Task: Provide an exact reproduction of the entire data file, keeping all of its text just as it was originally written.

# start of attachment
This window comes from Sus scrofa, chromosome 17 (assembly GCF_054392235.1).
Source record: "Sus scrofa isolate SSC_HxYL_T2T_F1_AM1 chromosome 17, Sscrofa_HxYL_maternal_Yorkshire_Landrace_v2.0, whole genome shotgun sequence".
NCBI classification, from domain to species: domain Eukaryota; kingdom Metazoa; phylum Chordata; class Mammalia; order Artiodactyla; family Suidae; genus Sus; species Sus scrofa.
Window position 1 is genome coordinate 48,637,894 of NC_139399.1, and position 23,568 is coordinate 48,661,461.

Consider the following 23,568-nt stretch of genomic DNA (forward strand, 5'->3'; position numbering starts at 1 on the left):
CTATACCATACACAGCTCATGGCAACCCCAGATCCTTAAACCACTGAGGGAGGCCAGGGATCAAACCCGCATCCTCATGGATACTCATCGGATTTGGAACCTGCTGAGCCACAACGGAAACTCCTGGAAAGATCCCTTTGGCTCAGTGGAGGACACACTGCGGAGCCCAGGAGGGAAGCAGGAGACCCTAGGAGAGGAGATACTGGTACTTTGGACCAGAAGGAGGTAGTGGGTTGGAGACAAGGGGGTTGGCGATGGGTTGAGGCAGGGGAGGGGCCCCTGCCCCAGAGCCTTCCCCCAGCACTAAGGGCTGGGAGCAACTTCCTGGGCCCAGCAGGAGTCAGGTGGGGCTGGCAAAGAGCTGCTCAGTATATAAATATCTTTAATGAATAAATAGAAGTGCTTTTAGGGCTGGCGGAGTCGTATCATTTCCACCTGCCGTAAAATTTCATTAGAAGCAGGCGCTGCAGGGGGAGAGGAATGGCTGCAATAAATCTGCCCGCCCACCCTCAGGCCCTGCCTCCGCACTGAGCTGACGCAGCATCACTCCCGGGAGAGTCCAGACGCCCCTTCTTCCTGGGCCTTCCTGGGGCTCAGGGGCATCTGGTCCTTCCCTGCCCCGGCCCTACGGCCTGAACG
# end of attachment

This window comes from Sus scrofa, chromosome 17 (assembly GCF_054392235.1).
Source record: "Sus scrofa isolate SSC_HxYL_T2T_F1_AM1 chromosome 17, Sscrofa_HxYL_maternal_Yorkshire_Landrace_v2.0, whole genome shotgun sequence".
NCBI classification, from domain to species: domain Eukaryota; kingdom Metazoa; phylum Chordata; class Mammalia; order Artiodactyla; family Suidae; genus Sus; species Sus scrofa.
Window position 1 is genome coordinate 48,637,894 of NC_139399.1, and position 23,568 is coordinate 48,661,461.

Consider the following 23,568-nt stretch of genomic DNA (forward strand, 5'->3'; position numbering starts at 1 on the left):
CTATACCATACACAGCTCATGGCAACCCCAGATCCTTAAACCACTGAGGGAGGCCAGGGATCAAACCCGCATCCTCATGGATACTCATCGGATTTGGAACCTGCTGAGCCACAACGGAAACTCCTGGAAAGATCCCTTTGGCTCAGTGGAGGACACACTGCGGAGCCCAGGAGGGAAGCAGGAGACCCTAGGAGAGGAGATACTGGTACTTTGGACCAGAAGGAGGTAGTGGGTTGGAGACAAGGGGGTTGGCGATGGGTTGAGGCAGGGGAGGGGCCCCTGCCCCAGAGCCTTCCCCCAGCACTAAGGGCTGGGAGCAACTTCCTGGGCCCAGCAGGAGTCAGGTGGGGCTGGCAAAGAGCTGCTCAGTATATAAATATCTTTAATGAATAAATAGAAGTGCTTTTAGGGCTGGCGGAGTCGTATCATTTCCACCTGCCGTAAAATTTCATTAGAAGCAGGCGCTGCAGGGGGAGAGGAATGGCTGCAATAAATCTGCCCGCCCACCCTCAGGCCCTGCCTCCGCACTGAGCTGACGCAGCATCACTCCCGGGAGAGTCCAGACGCCCCTTCTTCCTGGGCCTTCCTGGGGCTCAGGGGCATCTGGTCCTTCCCTGCCCCGGCCCTACGGCCTGAACG